Ya that’s my take on it as well.
[quote=Ocarm]So the obvious next step would be to ask, what is the statement with which you’re having trouble?
The line that gives me trouble is under the Index on Good Works in the English translation (by Roy Deferrari) under the sub category “The Nature of Works”. It says that “The goodness of works is not realized, if the natural appetite enjoys its acts 1158 f.; it does not depend on an accordance with reason alone with reference to God 1289.” Now I am primarily concerned with the first cite (the one mentioning 1158), as the second (citing 1289), though poorly worded, I can make sense of in context of the condemned provision it cites, and it is too broad to be of too much interest except in refuting a very specific heresy. I put it in there in case I am missing something and perhaps it provides some relevant meaning to the former cite. Now 1158 cites a condemnation of various errors on moral subjects in a decree by the Holy Office in 1679. 1158 states (and some of the later numbers such as 1159 give a similar statement):
“8. Eating and drinking even to satiety for pleasure only, are not sinful, provided it does not stand in the way of health, since any natural appetite can licitly enjoy its own actions.”
Now since this is a condemnation and not a positive claim, the truth behind it is hard to discern because its unclear of the degree of condemnation (I think), and the thing condemned makes more than one truth claim. I take it to mean that an action that is deliberately and consciously done must be done for the reason that it is good to do, and since pleasure alone is not the Good, no act (including eating and drinking) can be done for it alone even if one possibly might be able to do it pleasurably (and maybe even for pleasure incidentally) when it is also good to do. I certainly don’t see it as meaning that “if the natural appetite enjoys its acts” then we are never doing a good work. Simply because my appetite enjoys some food I am eating does not mean my eating is not good. In fact, it seems like the perfection of eating is first nutrition (the action against it would be gluttony) but then also pleasure in it. If both elements are there it seems a better act than if only nutrition were there. It is possible it could mean that we do not do good when our appetites enjoy its act, but that interpretation seems too counter to what seems reasonable and too much like an error of the Stoics.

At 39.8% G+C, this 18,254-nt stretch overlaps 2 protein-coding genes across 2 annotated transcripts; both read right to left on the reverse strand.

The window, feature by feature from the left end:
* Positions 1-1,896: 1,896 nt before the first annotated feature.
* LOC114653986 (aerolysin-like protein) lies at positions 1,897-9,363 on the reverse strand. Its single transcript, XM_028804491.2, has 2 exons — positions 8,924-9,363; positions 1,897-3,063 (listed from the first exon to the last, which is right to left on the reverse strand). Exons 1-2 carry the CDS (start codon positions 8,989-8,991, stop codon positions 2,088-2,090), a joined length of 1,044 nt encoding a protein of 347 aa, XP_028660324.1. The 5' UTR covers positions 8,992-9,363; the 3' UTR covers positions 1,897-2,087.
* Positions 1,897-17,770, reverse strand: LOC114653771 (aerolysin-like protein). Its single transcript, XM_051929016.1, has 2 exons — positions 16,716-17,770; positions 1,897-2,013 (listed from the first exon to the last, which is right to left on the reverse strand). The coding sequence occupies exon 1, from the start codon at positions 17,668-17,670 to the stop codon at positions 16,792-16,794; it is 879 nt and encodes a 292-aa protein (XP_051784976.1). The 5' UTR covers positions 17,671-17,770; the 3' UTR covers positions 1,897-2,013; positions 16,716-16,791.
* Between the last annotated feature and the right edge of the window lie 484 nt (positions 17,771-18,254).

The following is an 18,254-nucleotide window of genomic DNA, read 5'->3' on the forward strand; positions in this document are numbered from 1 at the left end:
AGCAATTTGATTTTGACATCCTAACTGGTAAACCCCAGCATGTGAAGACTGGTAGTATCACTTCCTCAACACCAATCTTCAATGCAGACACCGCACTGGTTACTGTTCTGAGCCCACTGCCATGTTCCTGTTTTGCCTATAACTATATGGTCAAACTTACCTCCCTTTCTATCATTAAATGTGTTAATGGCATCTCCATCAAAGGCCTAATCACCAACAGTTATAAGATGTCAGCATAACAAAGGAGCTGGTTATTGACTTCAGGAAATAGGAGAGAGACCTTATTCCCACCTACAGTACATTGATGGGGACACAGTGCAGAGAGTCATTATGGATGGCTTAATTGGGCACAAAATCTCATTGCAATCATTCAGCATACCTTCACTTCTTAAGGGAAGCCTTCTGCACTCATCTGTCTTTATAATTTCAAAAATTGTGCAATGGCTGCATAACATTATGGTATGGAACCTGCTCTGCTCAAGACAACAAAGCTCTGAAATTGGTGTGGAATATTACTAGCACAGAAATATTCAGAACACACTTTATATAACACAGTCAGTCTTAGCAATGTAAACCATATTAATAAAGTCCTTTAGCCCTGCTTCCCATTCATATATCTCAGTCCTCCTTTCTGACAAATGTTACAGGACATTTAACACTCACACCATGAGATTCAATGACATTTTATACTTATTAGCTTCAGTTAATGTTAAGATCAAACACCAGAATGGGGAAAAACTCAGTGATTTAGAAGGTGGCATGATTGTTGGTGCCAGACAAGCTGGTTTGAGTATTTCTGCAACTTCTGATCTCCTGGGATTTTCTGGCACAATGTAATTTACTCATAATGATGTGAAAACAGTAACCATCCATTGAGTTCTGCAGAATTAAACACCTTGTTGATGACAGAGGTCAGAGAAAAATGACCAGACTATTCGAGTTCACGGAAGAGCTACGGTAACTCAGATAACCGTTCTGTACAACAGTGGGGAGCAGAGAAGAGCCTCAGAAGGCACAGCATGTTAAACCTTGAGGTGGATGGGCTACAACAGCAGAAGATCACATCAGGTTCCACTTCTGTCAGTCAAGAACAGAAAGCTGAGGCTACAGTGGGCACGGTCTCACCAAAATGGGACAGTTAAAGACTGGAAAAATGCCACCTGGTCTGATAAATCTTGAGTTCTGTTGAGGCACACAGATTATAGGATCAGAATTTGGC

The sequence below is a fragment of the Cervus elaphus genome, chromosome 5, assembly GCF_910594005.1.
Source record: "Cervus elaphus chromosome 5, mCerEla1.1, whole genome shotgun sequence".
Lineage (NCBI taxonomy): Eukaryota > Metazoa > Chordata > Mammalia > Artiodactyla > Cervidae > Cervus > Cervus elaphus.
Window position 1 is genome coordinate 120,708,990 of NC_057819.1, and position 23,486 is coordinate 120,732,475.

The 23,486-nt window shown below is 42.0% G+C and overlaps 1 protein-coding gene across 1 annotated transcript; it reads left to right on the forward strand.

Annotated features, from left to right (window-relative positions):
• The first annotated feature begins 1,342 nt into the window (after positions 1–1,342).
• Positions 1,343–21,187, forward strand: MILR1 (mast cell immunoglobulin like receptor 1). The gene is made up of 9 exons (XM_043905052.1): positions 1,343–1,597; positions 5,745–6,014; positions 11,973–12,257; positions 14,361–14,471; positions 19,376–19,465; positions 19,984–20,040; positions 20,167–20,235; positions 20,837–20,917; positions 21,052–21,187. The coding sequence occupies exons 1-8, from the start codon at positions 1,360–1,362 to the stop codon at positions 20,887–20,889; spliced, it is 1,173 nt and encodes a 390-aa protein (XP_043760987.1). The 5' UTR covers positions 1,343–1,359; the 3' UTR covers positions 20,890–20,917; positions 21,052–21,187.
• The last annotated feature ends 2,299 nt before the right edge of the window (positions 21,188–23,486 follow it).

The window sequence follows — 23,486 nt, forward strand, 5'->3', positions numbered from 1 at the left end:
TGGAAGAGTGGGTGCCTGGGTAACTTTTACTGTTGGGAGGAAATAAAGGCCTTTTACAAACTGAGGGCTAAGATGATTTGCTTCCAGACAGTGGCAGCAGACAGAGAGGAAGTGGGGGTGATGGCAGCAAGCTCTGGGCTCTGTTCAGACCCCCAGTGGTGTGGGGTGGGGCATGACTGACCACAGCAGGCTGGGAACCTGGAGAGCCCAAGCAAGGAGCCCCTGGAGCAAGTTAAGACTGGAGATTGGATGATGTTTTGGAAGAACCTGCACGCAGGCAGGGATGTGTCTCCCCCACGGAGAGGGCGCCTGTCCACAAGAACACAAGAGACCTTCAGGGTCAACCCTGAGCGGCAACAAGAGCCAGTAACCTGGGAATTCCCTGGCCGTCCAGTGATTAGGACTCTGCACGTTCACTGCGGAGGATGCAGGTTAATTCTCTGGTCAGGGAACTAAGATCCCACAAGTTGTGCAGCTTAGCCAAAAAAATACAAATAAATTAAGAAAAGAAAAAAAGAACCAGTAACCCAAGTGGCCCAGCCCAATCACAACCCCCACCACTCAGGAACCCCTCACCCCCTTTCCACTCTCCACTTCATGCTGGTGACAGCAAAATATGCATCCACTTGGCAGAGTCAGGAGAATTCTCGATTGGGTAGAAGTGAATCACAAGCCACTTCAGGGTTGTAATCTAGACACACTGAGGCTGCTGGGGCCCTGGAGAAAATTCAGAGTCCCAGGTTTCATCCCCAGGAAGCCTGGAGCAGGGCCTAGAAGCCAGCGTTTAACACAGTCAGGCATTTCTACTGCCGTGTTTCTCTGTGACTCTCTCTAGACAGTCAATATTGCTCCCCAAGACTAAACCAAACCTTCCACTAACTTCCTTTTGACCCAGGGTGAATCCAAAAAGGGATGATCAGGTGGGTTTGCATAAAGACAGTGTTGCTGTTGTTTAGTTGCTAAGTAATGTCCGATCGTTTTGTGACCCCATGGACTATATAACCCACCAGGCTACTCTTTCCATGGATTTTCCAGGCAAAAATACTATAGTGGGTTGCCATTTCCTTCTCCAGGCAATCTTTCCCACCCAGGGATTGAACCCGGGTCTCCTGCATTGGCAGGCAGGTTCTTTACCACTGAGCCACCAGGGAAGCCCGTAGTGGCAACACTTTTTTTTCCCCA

Therefore, it seems to me that either I am misinterpreting something (very likely) or the Index (or translation of it) is in error. I would add that I can see possible ways around my interpretation of what the Index is saying, they just don’t seem very probable to me.